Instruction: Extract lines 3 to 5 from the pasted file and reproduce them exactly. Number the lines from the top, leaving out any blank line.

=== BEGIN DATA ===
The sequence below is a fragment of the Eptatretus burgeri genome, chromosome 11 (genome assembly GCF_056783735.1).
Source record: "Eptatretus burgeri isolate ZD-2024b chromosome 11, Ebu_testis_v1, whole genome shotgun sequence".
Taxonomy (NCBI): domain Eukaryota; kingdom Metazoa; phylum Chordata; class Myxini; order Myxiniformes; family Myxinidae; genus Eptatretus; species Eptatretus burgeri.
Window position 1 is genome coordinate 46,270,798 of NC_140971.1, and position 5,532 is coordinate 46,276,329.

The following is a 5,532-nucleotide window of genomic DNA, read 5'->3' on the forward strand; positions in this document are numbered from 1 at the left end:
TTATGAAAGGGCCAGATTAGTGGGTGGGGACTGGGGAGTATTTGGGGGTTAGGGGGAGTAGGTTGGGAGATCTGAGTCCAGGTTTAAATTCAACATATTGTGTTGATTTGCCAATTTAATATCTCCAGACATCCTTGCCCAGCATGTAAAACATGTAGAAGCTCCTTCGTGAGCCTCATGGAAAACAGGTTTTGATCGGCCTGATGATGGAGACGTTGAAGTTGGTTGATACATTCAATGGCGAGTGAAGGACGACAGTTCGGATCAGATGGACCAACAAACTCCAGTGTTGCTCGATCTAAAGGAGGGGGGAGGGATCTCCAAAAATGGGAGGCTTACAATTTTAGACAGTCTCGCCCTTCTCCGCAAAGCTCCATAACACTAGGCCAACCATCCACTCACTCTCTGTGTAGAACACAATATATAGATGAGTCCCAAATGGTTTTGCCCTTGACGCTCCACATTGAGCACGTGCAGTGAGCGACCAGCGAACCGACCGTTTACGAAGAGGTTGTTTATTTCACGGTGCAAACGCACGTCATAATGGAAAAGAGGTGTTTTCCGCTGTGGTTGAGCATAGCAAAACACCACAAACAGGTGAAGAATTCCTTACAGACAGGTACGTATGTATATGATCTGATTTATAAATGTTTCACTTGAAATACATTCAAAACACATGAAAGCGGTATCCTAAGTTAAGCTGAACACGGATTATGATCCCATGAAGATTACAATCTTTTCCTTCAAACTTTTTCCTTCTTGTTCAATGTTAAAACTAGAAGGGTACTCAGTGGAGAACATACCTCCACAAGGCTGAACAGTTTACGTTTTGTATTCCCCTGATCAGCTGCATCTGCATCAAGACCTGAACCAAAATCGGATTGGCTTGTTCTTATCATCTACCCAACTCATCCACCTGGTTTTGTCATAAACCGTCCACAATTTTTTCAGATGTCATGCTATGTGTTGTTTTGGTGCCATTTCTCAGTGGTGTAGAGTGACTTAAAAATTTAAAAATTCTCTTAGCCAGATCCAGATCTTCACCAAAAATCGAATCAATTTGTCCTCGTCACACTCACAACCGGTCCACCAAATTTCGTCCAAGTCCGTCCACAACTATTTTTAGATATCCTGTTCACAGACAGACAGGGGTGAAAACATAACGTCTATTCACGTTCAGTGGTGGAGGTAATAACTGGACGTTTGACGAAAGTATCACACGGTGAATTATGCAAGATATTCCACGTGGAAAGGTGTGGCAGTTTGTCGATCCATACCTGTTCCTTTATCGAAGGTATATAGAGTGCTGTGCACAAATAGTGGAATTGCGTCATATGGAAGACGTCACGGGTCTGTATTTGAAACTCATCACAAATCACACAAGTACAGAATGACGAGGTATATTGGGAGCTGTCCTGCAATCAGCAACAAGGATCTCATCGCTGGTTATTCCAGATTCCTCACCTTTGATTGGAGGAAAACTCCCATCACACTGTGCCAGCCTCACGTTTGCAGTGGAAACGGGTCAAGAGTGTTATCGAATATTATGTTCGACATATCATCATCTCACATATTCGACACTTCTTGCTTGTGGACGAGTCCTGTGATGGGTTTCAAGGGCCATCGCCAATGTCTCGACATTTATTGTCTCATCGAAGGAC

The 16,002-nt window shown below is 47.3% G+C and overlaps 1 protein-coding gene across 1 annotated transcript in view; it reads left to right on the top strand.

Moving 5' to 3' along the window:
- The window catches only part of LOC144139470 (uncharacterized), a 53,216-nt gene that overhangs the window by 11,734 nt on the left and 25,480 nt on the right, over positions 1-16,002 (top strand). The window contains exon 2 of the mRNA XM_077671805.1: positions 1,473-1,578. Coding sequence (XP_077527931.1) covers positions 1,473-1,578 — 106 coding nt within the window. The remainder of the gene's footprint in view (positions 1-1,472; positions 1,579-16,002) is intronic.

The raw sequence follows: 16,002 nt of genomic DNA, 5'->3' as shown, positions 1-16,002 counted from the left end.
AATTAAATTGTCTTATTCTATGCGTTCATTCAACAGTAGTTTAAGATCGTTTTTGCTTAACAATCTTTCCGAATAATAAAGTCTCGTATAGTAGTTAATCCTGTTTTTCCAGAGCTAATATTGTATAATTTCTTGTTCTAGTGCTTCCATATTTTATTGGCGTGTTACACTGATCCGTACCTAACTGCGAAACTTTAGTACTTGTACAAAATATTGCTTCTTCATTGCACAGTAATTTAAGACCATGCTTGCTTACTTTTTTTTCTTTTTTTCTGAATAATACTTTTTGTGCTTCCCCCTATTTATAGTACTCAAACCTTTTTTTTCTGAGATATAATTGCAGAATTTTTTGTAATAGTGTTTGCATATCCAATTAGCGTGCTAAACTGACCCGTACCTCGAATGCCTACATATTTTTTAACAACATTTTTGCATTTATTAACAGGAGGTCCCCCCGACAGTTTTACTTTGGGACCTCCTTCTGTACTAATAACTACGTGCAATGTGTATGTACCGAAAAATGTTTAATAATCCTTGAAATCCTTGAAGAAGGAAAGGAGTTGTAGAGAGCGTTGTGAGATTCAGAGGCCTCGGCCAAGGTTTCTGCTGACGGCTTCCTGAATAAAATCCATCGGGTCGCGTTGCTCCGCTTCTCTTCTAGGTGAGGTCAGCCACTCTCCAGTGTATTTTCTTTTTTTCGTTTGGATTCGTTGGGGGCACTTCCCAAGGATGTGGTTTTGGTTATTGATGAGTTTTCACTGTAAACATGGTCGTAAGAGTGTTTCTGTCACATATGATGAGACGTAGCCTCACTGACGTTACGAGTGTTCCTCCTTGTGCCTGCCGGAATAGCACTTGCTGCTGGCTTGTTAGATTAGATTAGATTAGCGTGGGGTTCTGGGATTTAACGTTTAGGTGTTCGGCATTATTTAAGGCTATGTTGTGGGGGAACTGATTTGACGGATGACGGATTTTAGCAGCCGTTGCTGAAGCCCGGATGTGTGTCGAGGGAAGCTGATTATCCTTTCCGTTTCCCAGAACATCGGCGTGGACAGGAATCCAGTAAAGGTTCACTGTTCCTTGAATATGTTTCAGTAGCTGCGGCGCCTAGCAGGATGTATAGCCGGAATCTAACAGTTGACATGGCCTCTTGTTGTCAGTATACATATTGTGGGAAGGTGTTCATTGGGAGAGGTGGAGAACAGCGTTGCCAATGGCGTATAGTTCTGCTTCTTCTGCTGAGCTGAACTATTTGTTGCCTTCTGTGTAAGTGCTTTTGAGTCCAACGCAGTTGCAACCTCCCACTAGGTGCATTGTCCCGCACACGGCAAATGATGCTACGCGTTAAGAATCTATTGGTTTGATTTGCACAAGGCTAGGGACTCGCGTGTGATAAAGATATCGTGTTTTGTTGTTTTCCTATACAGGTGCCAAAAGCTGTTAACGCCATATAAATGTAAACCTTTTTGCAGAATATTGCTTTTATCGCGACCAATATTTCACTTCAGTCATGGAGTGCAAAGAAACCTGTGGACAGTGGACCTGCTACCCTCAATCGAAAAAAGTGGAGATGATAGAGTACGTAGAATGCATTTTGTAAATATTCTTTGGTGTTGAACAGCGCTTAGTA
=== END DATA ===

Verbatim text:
Taxonomy (NCBI): domain Eukaryota; kingdom Metazoa; phylum Chordata; class Myxini; order Myxiniformes; family Myxinidae; genus Eptatretus; species Eptatretus burgeri.
Window position 1 is genome coordinate 46,270,798 of NC_140971.1, and position 5,532 is coordinate 46,276,329.

The following is a 5,532-nucleotide window of genomic DNA, read 5'->3' on the forward strand; positions in this document are numbered from 1 at the left end: